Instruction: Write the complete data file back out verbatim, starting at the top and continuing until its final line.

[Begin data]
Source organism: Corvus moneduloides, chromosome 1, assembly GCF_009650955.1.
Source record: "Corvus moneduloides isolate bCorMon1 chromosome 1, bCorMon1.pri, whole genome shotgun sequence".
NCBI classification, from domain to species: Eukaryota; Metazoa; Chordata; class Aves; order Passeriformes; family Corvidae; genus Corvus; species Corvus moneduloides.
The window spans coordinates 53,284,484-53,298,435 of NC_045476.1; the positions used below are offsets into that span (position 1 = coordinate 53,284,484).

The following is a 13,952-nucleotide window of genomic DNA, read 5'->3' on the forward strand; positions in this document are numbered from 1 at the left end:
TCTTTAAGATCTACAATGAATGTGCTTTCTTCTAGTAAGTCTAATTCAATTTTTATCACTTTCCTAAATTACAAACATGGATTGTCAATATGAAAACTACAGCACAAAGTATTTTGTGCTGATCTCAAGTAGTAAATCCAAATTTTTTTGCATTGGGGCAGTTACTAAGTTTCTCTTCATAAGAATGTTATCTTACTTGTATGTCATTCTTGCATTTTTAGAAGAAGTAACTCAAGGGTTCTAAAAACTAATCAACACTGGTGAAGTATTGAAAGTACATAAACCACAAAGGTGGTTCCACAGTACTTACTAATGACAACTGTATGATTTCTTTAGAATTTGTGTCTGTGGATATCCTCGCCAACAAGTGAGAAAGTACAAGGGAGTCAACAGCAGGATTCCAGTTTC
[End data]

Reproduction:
Source organism: Corvus moneduloides, chromosome 1, assembly GCF_009650955.1.
Source record: "Corvus moneduloides isolate bCorMon1 chromosome 1, bCorMon1.pri, whole genome shotgun sequence".
NCBI classification, from domain to species: Eukaryota; Metazoa; Chordata; class Aves; order Passeriformes; family Corvidae; genus Corvus; species Corvus moneduloides.
The window spans coordinates 53,284,484-53,298,435 of NC_045476.1; the positions used below are offsets into that span (position 1 = coordinate 53,284,484).

The following is a 13,952-nucleotide window of genomic DNA, read 5'->3' on the forward strand; positions in this document are numbered from 1 at the left end:
TCTTTAAGATCTACAATGAATGTGCTTTCTTCTAGTAAGTCTAATTCAATTTTTATCACTTTCCTAAATTACAAACATGGATTGTCAATATGAAAACTACAGCACAAAGTATTTTGTGCTGATCTCAAGTAGTAAATCCAAATTTTTTTGCATTGGGGCAGTTACTAAGTTTCTCTTCATAAGAATGTTATCTTACTTGTATGTCATTCTTGCATTTTTAGAAGAAGTAACTCAAGGGTTCTAAAAACTAATCAACACTGGTGAAGTATTGAAAGTACATAAACCACAAAGGTGGTTCCACAGTACTTACTAATGACAACTGTATGATTTCTTTAGAATTTGTGTCTGTGGATATCCTCGCCAACAAGTGAGAAAGTACAAGGGAGTCAACAGCAGGATTCCAGTTTC